A popular festival to celebrate the singing traditions of Scotland, England, and Ireland will be held at an Aberdeenshire steading from July 25 to 27.
The annual Traditional Singing Weekend at Cullerlie, now in its 14th year, is a unique celebration, bringing together outstanding traditional singers.
The event, organised by the University of Aberdeen's Elphinstone Institute and Cullerlie Farm Park, near Echt, will bring together outstanding performers for a weekend which also includes a number of workshops in traditional crafts.
The festival was created in collaboration with Tom and Anne Reid in 2000, and continues to be held in their memory. Tom (known as 'Tam') was a legendary North-East singer and was crowned the Bothy Ballad King in 1977 before a crowd of 10,000 at the Haughs in Turriff. Anne's daughter, Tracey, and her husband, Eric Walker, currently run the farm and support the festival.
Emeritus Professor Ian Russell, from the Elphinstone Institute at the University of Aberdeen, said the festival was an opportunity for anyone with an interest in unaccompanied traditional song and crafts to hear from talented performers in a unique setting.
“We have a wonderful line-up. There will be ceilidhs featuring guest singers, singarounds for everyone who wants to join in, talks, and workshops on crafts and song, in fact, something for everyone," he added.
“The weekend is designed to be informal and friendly and is a great way to hear some of the finest traditional singers from across the UK and Ireland.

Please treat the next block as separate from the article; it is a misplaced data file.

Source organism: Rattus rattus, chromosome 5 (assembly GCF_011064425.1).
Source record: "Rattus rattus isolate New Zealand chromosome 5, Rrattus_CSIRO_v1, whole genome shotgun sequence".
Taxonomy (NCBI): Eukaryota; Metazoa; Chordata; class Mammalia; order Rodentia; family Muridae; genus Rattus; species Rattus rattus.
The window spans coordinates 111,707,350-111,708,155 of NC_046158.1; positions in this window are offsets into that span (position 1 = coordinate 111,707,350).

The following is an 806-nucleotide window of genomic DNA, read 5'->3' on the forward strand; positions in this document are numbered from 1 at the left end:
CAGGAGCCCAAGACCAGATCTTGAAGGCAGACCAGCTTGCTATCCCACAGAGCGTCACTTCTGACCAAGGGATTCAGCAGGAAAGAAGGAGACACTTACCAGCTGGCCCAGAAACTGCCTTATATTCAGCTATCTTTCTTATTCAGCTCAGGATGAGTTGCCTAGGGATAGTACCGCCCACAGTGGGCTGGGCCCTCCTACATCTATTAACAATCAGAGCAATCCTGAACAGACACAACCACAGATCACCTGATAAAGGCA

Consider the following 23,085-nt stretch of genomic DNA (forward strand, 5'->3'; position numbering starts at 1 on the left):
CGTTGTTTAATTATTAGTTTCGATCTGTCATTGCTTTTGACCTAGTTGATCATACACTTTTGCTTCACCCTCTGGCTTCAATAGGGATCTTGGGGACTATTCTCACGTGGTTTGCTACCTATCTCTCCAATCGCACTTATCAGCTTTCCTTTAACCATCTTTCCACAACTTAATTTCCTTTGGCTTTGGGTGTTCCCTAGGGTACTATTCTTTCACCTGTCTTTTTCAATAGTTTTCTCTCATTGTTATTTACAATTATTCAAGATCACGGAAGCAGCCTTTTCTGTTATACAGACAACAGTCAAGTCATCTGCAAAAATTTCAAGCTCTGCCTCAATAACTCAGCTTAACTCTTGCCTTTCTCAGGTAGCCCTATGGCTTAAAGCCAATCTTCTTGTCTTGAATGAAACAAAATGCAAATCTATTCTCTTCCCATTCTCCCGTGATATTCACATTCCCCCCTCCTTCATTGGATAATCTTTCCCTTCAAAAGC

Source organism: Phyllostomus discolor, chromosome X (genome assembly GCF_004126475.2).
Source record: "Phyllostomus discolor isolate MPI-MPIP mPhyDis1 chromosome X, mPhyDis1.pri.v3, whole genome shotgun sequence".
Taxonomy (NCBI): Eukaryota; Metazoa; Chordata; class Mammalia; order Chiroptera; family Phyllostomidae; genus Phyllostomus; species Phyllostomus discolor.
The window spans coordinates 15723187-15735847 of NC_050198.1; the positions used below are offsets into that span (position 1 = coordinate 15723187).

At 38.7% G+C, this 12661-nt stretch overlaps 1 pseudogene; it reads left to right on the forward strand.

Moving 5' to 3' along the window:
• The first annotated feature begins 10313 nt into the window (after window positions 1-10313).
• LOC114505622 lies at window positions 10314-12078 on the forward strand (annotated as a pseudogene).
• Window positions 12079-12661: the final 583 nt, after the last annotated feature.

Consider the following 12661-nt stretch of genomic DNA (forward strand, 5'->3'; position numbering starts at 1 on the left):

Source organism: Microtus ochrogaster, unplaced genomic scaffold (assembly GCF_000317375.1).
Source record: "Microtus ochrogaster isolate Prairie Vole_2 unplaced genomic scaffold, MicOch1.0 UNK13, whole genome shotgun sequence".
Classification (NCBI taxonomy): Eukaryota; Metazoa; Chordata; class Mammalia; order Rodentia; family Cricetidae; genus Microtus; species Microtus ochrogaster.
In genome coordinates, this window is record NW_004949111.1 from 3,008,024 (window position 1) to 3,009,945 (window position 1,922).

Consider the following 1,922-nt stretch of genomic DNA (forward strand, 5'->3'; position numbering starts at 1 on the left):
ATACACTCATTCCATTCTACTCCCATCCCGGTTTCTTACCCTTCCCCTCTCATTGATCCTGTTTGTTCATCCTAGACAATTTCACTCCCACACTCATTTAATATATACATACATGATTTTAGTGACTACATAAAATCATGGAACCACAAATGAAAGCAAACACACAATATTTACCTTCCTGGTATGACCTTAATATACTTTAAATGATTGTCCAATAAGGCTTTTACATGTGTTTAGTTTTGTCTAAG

“It also continues to be a fitting opportunity to salute the memory of Tom and Anne at their steading where it all began.”
The line-up for this year includes Perthshire’s Aileen Carr, an eclectic singer with a wide repertoire of songs; John Crawford, who mainly sings Scottish traditional ballads; John Greaves, a retired farmer from the North York Moors who sings in his own dialect; Kathy Hobkirk from Ayrshire who “covers a’ things frae muckle sangs, tae Burns, tae daft wee ditties”.
Travelling from County Donegal in Ireland is Kevin Mc Gonigle who inherited his musical tradition from his family of singers from the Inishowen Peninsula; Cuthbert Noble who will bring the singing traditions of the southern Pennines of Yorkshire; and Róisín White from the Mourne Mountain area of south County Down, who will share her love for the songs of her native Ulster, and songs in the Irish language.
From nearer to home, there is Emma Spiers who was brought up listening to the traditional music of Aberdeenshire and learned songs like ‘The Back o Bennachie’, and John Valentine, from Cove near Aberdeen, who began singing whilst first-footing round Cove and at village parties.
The special ‘Homecoming’ guest is the legendary ballad singer and hand weaver Norman Kennedy, who lives in Vermont USA. Born in Aberdeen, emigrated in 1966, he learned his songs, stories and folklore from family members and neighbours in the city and close by. Having spent time in the Outer Hebrides, he speaks and also sings in Gaelic. In 2003 he was awarded the NEA (National Endowment for the Arts) National Heritage Fellowship for his work in preserving the traditions of Scottish ballads and craft weaving, the only recipient from the UK to have received this USA top honour.
In addition to traditional singing, there will also be workshops and demonstrations in traditional crafts including hand weaving, lacemaking, quilting, the making of Scottish smallpipes, and farmhouse cooking.
Tickets for the weekend or for the concerts on Saturday evening or Sunday afternoon can be booked by contacting Ian & Norma Russell on 01224 645486 or Tracey & Eric Walker on 01330 860549.